Social Justice Research

, Volume 20, Issue 2, pp 140-160

Implicit and Explicit Stereotyping of Adolescents

  • Elisheva F. GrossAffiliated withUniversity of California
  • , Curtis D. HardinAffiliated withDepartment of Psychology, Brooklyn College & Graduate Center, City University of New York Email author 

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Although adolescents are commonly assumed to be rebellious, risky and moody, two experiments demonstrate for the first time that these beliefs operate both explicitly and implicitly as stereotypes. In Experiment 1, participants (a) explicitly endorsed adolescent stereotypes and (b) implicitly associated adolescent stereotyped words more rapidly with the adolescent than the adult social category. Individual differences in the explicit endorsement of adolescent stereotypes predicted explicit perceptions of the rebelliousness of a 17-year-old but not a 71-year-old, although individual differences in implicit stereotyping did not. Identification with adults was associated with greater implicit stereotyping but not explicit stereotyping. In Experiment 2, subliminal exposure to adolescent stereotyped words increased subsequent perceptions of the rebelliousness of a 17-year-old but not a 71-year-old. Although individual differences in implicit adolescent stereotyping did not predict explicit evaluations of adolescents, stereotypes of adolescents nevertheless influenced explicit evaluations unconsciously and unintentionally.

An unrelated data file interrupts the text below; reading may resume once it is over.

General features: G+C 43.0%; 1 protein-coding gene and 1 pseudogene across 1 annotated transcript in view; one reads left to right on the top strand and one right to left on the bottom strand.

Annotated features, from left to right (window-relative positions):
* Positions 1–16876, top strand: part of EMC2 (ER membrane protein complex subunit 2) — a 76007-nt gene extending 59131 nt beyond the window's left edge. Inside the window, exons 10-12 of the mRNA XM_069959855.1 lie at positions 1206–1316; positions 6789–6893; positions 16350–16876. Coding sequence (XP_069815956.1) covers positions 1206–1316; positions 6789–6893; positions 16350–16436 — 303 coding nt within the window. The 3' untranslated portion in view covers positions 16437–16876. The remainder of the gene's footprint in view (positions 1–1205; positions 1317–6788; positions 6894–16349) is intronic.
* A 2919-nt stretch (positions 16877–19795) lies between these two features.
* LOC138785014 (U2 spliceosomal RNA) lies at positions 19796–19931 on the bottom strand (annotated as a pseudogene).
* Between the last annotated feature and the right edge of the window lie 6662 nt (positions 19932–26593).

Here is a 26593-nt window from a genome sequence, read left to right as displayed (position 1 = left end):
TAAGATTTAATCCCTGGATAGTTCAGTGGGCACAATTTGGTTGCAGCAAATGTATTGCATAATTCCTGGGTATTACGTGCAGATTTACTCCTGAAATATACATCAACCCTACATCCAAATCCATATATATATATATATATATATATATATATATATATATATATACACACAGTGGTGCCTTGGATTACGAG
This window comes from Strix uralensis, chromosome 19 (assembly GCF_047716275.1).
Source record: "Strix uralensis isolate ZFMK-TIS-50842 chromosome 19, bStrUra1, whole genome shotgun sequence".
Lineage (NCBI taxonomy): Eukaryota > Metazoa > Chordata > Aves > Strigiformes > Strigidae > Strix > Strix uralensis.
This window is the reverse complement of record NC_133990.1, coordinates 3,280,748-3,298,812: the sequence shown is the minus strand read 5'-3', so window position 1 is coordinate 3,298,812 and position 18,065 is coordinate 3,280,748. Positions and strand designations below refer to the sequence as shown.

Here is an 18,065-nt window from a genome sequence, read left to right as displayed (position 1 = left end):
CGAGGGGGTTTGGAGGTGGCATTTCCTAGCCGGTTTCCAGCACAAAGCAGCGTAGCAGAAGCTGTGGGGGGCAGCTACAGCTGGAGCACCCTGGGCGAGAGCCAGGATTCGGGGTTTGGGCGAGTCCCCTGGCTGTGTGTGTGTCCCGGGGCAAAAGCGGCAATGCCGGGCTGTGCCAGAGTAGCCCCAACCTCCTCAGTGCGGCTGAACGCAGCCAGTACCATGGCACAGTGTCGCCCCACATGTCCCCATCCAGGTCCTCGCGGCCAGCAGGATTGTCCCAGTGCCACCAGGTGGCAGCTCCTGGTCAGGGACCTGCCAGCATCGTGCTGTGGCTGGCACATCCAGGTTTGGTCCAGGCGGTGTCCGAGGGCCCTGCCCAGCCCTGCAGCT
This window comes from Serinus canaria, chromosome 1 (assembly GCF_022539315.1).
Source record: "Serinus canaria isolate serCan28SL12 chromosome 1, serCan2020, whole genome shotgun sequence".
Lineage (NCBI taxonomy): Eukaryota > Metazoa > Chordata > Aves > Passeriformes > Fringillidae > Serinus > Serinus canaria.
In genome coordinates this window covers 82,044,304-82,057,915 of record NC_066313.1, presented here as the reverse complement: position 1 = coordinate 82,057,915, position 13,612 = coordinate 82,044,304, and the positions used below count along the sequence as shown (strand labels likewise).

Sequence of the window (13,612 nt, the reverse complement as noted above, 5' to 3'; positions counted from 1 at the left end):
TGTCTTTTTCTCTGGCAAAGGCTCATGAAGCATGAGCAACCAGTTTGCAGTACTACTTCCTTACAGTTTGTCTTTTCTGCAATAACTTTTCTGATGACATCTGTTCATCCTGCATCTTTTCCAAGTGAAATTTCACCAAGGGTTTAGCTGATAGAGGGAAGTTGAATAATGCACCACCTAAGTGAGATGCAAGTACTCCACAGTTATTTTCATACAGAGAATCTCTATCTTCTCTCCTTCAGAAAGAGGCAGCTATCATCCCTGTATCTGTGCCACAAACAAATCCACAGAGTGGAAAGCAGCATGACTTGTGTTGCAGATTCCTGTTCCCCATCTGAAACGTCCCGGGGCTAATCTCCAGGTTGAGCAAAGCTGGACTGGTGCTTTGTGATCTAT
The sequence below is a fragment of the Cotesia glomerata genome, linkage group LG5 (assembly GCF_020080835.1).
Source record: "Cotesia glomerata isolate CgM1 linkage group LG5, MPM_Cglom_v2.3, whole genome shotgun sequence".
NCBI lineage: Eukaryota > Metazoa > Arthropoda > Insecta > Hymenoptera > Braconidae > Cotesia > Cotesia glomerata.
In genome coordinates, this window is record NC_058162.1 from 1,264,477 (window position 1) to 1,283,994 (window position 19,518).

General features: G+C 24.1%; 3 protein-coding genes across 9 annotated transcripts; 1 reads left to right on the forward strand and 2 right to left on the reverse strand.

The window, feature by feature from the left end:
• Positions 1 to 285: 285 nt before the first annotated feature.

implicit attitudes prejudice stereotyping adolescents intergroup conflict